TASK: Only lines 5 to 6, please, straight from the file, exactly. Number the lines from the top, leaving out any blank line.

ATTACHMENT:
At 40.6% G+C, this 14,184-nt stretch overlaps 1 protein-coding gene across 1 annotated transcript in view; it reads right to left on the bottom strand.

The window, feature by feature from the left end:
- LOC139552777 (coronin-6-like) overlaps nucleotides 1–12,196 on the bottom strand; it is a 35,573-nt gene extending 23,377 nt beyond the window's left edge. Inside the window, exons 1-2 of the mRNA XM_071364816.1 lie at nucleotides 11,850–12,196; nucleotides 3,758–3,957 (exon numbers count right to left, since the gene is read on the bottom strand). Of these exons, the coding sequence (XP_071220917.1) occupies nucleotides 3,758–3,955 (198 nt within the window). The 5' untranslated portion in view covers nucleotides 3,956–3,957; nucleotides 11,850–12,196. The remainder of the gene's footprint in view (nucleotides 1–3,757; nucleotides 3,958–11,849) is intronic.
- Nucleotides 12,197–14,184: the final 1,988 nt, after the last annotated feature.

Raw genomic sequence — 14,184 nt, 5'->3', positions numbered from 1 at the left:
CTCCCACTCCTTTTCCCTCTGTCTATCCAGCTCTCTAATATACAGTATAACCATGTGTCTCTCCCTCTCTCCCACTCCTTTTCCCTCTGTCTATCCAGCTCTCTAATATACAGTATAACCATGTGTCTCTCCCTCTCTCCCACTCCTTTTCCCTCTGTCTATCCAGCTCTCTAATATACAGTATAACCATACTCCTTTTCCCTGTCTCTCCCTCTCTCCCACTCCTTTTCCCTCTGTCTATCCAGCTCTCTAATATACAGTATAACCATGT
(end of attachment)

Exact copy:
Raw genomic sequence — 14,184 nt, 5'->3', positions numbered from 1 at the left:
CTCCCACTCCTTTTCCCTCTGTCTATCCAGCTCTCTAATATACAGTATAACCATGTGTCTCTCCCTCTCTCCCACTCCTTTTCCCTCTGTCTATCCAGCTCTCTAATATACAGTATAACCATGTGTCTCTCCCTCTCTCCCACTCCTTTTCCCTCTGTCTATCCAGCTCTCTAATATACAGTATAACCATACTCCTTTTCCCTGTCTCTCCCTCTCTCCCACTCCTTTTCCCTCTGTCTATCCAGCTCTCTAATATACAGTATAACCATGT